The Justice League’s Children Get Some Family Bonding Time In #28

by James Ferguson

The Justice League’s children have come back in time, seeking refuge from the tyrannical and part-robotic Aquaman. Everyone is more than a little confused to suddenly meet children, especially since none of them are in relationships right now, with the exception of Superman. Tests have been run and identities have been verified so the kids get some somber family moments that they haven’t had in ages and so desperately need. It’s a reminder of what they are all fighting for.

The future these kids come from is a dark one full of pain and anguish. The Justice League has been dead and gone for some time and their children have reluctantly stepped into that role, although they’re not quite at the level of their parents. They are more grim and gritty, but that’s to be expected given the post-apocalyptic future they come from.

I’m a sucker for these kind of legacy characters because we don’t see all that much change in modern day super hero comics. Superman and Batman will always be around the same age they are now and more and more sidekicks could be introduced around them, but eerily, they’ll never get older. These kids are pretty cool takes on the future versions of the Justice League. You don’t need to hear much about them to pique your interest. There’s Hunter, the abandoned son of Wonder Woman, the twins of the Flash and Green Lantern Jessica Cruz who are plugged into the emotional spectrum, Cyborg’s son, George who is like a version 2.0 of himself. I want to read a comic following this group’s adventures.

Since the Junior Justice League has felt nothing but dread and heartbreak for so long, they were forced to grow up way too fast. Reuniting with their parents allows them to be kids again, even though these people aren’t yet their parents. Imagine how that must feel. After your parents have died, you get a chance to go back in time to before you were born and spend time with them. Wouldn’t that be a crazy, yet amazing experience?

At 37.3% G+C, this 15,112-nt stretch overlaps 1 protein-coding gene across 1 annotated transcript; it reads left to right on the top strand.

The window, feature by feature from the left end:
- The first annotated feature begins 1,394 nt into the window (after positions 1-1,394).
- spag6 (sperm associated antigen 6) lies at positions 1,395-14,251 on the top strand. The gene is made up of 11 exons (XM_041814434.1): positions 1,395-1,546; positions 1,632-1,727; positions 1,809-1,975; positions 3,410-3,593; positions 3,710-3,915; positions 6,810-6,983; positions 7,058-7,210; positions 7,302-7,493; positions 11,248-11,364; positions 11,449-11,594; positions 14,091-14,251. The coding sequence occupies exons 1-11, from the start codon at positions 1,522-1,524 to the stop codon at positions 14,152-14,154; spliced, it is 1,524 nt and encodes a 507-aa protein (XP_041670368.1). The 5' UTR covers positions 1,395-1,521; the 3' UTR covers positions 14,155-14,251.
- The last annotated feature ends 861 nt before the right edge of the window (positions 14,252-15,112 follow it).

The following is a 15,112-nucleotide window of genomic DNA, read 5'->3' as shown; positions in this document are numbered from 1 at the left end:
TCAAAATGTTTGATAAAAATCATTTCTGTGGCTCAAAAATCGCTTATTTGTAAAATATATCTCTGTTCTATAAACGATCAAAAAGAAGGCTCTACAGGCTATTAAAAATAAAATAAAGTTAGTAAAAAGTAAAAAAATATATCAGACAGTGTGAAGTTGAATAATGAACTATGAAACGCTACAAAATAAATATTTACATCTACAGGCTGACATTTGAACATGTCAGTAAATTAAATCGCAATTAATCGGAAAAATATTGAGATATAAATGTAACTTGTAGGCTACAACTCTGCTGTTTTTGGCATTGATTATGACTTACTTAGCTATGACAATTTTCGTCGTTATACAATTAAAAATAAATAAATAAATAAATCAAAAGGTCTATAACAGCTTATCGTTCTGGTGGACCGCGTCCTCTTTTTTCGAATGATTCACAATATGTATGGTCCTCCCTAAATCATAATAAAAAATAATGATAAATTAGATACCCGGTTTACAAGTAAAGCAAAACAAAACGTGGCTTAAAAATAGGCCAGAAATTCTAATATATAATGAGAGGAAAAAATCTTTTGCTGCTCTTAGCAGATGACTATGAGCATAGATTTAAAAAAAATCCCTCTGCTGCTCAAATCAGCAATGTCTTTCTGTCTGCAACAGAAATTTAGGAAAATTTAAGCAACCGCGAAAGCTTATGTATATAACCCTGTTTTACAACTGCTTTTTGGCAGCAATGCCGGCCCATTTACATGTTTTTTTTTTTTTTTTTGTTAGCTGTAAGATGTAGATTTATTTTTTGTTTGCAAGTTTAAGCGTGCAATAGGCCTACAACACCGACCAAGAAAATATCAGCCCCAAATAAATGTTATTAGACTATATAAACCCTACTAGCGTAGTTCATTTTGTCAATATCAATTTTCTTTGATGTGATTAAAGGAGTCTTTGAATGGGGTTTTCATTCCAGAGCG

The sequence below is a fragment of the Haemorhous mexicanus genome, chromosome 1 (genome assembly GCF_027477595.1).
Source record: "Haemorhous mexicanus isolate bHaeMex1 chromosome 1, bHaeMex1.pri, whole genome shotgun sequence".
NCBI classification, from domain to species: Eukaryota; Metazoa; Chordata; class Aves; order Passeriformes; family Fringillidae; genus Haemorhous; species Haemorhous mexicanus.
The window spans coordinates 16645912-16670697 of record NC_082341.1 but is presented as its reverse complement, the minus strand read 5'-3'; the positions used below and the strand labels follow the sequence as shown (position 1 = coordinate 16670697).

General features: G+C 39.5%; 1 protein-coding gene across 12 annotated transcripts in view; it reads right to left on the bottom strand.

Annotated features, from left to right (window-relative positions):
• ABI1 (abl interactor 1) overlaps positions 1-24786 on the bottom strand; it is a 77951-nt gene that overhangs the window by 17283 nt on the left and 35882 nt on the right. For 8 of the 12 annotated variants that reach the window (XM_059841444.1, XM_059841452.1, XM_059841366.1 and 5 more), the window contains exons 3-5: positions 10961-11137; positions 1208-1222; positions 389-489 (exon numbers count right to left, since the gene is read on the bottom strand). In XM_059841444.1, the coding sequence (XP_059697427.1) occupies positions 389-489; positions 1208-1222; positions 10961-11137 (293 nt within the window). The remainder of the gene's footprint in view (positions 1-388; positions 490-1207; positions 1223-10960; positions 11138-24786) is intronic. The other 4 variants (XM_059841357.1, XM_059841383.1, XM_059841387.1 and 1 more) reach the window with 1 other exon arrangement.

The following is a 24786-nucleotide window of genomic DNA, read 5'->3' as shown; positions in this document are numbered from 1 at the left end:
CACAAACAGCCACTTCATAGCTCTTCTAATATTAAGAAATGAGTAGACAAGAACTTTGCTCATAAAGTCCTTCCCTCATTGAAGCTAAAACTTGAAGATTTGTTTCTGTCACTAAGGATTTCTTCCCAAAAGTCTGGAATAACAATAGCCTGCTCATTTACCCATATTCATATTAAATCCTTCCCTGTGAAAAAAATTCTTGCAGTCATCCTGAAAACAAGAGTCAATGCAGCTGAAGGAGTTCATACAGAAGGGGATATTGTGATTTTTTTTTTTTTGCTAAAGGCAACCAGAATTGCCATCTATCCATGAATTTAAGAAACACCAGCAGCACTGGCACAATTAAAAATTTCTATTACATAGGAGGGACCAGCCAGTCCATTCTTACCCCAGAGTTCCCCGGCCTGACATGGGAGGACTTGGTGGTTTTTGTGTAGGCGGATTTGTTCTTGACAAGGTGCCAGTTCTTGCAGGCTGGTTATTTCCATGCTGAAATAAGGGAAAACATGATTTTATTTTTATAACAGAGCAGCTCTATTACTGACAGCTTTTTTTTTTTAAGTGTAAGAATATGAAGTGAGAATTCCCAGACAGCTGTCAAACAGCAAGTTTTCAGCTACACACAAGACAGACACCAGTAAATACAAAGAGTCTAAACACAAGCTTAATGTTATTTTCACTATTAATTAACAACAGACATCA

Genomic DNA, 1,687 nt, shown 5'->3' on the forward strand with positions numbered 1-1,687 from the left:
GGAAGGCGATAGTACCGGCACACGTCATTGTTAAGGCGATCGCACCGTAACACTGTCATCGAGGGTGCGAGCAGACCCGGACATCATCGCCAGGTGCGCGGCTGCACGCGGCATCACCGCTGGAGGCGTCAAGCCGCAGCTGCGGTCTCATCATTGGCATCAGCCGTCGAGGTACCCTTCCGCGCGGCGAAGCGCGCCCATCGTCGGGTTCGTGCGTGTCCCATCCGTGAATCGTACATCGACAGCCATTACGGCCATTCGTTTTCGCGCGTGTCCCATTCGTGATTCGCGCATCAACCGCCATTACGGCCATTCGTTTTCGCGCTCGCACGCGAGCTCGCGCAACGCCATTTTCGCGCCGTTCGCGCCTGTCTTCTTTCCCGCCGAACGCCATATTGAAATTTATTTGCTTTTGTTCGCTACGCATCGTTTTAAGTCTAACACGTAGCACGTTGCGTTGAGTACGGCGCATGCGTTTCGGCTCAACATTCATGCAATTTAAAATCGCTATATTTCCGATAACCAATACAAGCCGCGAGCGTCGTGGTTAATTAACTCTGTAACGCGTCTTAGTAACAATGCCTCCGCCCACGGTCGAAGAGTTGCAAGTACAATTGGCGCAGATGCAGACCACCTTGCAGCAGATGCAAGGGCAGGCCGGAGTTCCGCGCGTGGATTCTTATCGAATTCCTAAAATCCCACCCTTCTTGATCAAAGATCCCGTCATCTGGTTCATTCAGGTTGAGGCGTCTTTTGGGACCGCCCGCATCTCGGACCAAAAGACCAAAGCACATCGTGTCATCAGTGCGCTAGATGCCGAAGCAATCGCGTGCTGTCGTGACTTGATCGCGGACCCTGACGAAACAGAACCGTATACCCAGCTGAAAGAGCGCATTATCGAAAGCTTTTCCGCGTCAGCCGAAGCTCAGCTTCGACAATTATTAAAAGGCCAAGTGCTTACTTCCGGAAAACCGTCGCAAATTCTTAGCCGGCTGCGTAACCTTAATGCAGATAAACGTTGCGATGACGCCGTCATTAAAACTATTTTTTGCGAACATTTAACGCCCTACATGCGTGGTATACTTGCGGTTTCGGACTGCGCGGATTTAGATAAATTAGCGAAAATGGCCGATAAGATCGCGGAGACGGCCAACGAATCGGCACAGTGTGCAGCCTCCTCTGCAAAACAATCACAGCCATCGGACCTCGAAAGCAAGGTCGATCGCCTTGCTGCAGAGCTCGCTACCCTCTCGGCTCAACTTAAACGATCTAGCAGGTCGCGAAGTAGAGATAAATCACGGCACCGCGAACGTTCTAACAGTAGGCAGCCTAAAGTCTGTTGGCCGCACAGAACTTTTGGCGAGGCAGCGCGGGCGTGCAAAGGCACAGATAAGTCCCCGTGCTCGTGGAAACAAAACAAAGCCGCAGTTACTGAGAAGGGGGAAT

This is particularly true of Hunter. Wonder Woman abandoned him, for reasons unknown, so Superman raised him as his own. There are some really touching scenes as Hunter is welcomed into the Kent home and treated like a part of the family. He tries to reconcile his horrific future with the peaceful present day. This is before everything went wrong. If anything, this will galvanize him to fight even harder to save his world.

These moments are captured perfectly by artist Fernando Pasarin. All too often, we see the larger than life adventures of the Justice League. They’re basically gods, fighting otherworldly invasions and gigantic monsters. Behind the masks and the capes, they’re just people. Pasarin shows us what their lives are like when they hang up the tights and they’re just like us. They’re men and women trying to make it through this crazy world we live in. Now they’re trying to do that while entertaining their teenage kids from the future.

My only real problem with this storyline, and the Justice League series in general, is the forced relationship between Barry Allen and Jessica Cruz. They don’t appear to have much in the way of chemistry and the comic has been trying to push them together for some time. Besides, Jessica is pushed to the background when the kids show up. Barry takes charge and she just kind of follows along. Knowing her personality from Green Lanterns, she would have many more opinions and some rather witty dialogue about this subject.

One more quick note on Justice League #28. Although he appears on the cover and in the issue solicitation information, Aquaman does not appear in this comic at all. I don’t even think he’s mentioned. I wonder if this was a mix-up or what. He’s not a final page reveal or anything like that either. Just completely absent..

Justice League has been building towards some big stuff since Rebirth began. I’m curious as to where writer Bryan Hitch is taking this. The introduction of the children of these heroes makes for some dramatic storytelling that can reveal a lot about these characters. I just hope they stick around for a bit. It reminds me a bit of the direct-to-DVD Marvel movie, Next Avengers, which was critically panned, but I quite enjoyed. As mentioned above, the Justice League kids is a comic I’d read the heck out of, especially if it joins Super Sons as a companion series. Think of the possibilities, DC!

Justice League #28 is currently available at your local comic shop and digitally through ComiXology and Amazon Kindle.